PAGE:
The parade itself ran 4 hours and 8 minutes from step-off until the last entry crossed the finish line—21 minutes longer than last year.

Several people reported different men brandishing guns in the crowd during Sunday's parade, but police were not able to locate any of the suspects.

Then, following up on yet another call of a man flashing a gun around 5:30 p.m., cops made an arrest. After a brief foot chase, the suspect was taken into custody in the 3100 block of North Broadway, and a weapon was recovered.  Charges are pending.

Four hours later, police responded to reports of a woman threatening people with a gun in the street near Oakdale and Sheffield. Officers found a woman matching the callers' description and recovered a weapon. Charges are also pending against her.

They do things a little differently four hundred miles northwest of Chicago, where the Minneapolis pride parade, which claimed that tens of thousands turned out, was shut down for 20 minutes by Black Lives Matter protesters, who were feeling their oats after the acquittal of a suburban police officer who shot a black driver who appeared to be reaching for a gun that he informed the officer was in his possession.

The Star-Tribune explains the victimhood controversy that preceded the march, as well as the shutdown itself.

Tens of thousands of people packed Hennepin Avenue in downtown Minneapolis on Sunday to cheer on the 2017 Pride parade, which proceeded with minor disruptions from protesters.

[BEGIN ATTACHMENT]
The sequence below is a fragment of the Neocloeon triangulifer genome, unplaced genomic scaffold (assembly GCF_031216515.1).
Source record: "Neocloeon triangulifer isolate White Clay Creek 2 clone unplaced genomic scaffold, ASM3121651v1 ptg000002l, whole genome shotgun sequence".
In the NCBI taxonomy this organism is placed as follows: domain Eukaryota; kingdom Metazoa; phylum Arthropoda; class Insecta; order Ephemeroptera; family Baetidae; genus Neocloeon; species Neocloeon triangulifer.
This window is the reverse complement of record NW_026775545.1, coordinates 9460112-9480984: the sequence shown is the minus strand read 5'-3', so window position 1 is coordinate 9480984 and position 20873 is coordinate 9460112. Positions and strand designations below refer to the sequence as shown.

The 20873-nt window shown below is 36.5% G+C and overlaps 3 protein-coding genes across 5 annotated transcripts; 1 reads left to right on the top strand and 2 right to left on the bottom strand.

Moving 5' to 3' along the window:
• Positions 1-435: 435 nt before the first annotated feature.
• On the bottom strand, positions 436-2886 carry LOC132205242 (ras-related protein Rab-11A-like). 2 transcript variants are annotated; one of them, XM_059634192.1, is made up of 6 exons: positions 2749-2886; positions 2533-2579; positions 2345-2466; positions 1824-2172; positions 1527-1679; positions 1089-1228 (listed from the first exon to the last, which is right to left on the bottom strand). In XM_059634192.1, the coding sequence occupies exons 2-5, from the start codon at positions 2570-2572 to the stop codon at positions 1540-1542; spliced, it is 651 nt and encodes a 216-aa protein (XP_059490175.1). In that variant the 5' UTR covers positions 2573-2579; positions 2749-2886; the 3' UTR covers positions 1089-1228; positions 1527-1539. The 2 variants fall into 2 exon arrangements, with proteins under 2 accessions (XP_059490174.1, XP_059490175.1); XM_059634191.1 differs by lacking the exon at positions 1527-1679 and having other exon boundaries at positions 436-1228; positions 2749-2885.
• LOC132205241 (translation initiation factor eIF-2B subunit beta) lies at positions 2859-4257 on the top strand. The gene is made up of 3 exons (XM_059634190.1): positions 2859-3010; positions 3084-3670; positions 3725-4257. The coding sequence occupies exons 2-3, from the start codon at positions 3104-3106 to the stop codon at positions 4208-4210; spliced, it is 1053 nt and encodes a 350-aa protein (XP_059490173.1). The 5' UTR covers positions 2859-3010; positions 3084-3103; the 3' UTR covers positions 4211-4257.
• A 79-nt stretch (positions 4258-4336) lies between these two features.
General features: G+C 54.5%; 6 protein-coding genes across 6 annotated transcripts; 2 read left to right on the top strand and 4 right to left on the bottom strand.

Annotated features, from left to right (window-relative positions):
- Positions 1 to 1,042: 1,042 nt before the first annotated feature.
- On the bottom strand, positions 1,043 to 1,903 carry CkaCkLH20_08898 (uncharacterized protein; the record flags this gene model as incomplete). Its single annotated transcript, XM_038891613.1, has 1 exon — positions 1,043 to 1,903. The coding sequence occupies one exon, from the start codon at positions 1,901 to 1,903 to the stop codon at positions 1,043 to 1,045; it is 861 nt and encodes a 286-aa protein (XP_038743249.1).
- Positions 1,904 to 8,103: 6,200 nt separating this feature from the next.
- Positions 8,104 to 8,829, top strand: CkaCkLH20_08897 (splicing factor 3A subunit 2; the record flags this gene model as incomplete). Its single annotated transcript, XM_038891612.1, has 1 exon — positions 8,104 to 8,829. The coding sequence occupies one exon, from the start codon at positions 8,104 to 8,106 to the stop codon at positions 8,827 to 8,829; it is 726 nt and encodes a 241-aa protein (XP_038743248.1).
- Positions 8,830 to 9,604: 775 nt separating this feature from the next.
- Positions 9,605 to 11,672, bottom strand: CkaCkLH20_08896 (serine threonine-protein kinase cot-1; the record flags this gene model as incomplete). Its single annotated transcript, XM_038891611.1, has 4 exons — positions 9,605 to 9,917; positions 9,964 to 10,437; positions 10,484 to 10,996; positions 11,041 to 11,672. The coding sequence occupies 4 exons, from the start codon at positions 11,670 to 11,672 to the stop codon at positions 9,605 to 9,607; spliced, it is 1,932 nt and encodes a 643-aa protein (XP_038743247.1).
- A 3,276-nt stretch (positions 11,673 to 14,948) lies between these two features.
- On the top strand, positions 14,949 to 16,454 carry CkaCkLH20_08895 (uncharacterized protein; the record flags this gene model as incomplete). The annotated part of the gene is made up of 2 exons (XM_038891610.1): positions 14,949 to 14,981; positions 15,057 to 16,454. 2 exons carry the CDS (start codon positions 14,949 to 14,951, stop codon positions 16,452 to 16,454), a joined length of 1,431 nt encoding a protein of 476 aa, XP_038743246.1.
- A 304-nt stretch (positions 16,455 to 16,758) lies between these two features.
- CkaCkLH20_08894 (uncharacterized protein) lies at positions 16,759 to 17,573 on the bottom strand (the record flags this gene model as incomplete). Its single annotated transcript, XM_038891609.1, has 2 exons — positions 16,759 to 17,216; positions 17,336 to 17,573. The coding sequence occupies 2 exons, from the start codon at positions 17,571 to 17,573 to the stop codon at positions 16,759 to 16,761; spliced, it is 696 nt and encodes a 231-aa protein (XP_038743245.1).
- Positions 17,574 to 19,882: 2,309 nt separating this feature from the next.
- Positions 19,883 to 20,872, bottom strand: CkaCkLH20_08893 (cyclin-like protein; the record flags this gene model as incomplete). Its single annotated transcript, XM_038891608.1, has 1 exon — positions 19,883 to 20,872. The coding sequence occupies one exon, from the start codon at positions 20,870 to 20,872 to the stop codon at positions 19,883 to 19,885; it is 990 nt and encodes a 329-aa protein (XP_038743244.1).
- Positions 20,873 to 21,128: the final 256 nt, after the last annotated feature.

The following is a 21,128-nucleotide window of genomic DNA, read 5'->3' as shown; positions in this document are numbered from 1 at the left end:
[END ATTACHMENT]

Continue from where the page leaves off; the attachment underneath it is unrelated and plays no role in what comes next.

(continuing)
This is the Strib cheerleading for the left.  Shutting down a parade of tens of thousands of people for 20 minutes is not "minor."

The parade, which celebrates all things LGBTQ, played out just two days after resolution of a whirlwind dispute over whether uniformed police officers should participate. After the recent acquittal of St. Anthony police officer Jeronimo Yanez in the 2016 death of Philando Castile, parade organizers had decided to exclude police, but by Friday, had reinvited them.

About a dozen uniformed officers, one with a K-9 partner, marched at the start of the parade. A half-mile behind them, two dozen officers, including Minneapolis Police Chief Janeé Harteau, who led the effort to have officers reinstated, walked along, waving to the sea of people. Several officers on bikes circled the group. Parade-goers' response was generally positive, with cheers and a few hugs for the officers.

Left out of this account is the fact that Chief Harteau is a proudly open lesbian (and recipient of some amazing hype) who shamed the anti-cop protesters with her sexual orientation: